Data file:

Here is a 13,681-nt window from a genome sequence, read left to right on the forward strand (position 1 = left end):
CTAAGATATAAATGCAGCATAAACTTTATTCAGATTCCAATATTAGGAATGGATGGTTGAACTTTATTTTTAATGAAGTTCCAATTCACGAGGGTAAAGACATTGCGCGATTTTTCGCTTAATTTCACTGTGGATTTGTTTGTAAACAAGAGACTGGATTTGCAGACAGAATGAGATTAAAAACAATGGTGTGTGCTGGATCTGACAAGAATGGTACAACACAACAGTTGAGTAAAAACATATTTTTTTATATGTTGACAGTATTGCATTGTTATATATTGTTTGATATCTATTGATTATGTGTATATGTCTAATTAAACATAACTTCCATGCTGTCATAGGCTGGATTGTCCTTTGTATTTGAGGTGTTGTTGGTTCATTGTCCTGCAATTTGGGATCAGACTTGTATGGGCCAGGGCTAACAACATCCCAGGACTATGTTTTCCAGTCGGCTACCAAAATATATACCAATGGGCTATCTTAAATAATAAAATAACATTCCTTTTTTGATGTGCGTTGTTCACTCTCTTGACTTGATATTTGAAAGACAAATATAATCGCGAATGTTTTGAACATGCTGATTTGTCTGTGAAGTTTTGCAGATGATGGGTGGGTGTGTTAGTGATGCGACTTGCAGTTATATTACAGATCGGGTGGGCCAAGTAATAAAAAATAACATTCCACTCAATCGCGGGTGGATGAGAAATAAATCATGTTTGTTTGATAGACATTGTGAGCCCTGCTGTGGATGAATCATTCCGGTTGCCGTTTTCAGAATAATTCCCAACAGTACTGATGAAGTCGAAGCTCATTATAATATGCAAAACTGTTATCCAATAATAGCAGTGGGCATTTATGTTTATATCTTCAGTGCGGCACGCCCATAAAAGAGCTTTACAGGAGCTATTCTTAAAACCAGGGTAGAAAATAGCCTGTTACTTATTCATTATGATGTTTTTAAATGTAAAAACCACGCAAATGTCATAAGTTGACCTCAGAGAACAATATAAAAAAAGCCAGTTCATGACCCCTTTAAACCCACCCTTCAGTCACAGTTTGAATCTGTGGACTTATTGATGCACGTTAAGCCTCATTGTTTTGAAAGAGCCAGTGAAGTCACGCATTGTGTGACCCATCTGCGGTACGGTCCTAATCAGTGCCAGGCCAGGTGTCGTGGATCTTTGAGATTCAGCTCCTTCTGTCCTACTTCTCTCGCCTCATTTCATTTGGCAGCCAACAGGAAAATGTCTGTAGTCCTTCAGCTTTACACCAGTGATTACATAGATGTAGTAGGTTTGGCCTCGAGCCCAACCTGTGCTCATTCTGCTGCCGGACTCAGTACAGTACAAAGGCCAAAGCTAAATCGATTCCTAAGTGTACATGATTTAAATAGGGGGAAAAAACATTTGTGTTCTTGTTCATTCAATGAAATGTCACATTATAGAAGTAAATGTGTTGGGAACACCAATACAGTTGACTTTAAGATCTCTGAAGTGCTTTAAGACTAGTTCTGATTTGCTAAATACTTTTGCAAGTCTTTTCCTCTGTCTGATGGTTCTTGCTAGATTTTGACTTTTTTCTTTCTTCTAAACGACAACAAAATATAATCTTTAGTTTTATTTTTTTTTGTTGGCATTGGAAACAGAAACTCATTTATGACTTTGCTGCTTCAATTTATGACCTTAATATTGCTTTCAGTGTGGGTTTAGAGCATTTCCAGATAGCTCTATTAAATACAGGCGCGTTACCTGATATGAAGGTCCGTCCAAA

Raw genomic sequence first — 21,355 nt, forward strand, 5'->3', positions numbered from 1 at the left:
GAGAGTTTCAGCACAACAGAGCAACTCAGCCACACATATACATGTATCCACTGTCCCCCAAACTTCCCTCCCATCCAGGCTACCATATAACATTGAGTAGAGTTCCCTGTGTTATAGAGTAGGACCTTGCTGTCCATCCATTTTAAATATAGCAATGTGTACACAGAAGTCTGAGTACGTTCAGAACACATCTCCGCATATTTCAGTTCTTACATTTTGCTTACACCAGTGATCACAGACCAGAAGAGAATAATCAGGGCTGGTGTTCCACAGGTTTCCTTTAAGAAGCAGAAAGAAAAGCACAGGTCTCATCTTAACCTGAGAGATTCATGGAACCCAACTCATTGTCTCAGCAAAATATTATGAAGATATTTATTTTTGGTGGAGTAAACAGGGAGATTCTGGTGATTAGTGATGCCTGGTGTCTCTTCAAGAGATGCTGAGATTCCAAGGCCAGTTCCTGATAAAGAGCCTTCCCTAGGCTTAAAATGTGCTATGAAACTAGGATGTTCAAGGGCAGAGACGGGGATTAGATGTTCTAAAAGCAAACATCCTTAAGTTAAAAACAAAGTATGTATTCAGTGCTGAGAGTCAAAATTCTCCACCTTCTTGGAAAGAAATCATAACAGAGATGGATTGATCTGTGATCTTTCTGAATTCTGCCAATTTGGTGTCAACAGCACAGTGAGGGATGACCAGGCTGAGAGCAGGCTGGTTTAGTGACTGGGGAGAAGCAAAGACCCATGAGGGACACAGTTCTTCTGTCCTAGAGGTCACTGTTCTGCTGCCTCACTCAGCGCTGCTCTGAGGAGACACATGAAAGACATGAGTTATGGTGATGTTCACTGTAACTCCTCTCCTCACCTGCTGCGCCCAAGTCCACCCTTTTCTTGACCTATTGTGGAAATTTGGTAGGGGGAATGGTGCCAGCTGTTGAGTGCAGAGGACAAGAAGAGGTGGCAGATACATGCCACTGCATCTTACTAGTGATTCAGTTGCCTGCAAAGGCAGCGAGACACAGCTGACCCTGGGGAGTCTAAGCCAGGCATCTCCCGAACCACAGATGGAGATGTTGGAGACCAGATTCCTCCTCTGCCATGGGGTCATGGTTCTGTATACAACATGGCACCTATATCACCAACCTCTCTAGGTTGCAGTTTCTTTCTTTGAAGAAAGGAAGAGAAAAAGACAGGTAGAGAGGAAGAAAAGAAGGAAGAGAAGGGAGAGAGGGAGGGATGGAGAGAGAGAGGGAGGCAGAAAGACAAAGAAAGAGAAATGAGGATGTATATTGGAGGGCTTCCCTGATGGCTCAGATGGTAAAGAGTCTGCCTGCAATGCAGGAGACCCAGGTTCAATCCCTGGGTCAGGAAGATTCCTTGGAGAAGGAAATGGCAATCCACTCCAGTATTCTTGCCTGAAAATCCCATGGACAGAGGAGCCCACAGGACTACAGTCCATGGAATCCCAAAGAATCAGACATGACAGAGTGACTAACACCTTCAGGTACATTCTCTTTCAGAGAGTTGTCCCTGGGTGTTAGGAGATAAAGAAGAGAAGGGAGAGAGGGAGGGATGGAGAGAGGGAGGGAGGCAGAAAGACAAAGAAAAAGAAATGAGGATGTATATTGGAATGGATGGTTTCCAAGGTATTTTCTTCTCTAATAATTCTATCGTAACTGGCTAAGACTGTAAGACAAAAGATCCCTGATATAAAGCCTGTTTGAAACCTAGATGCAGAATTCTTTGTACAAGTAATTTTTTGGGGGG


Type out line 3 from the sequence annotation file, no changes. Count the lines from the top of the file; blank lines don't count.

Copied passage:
Raw genomic sequence first — 21,355 nt, forward strand, 5'->3', positions numbered from 1 at the left: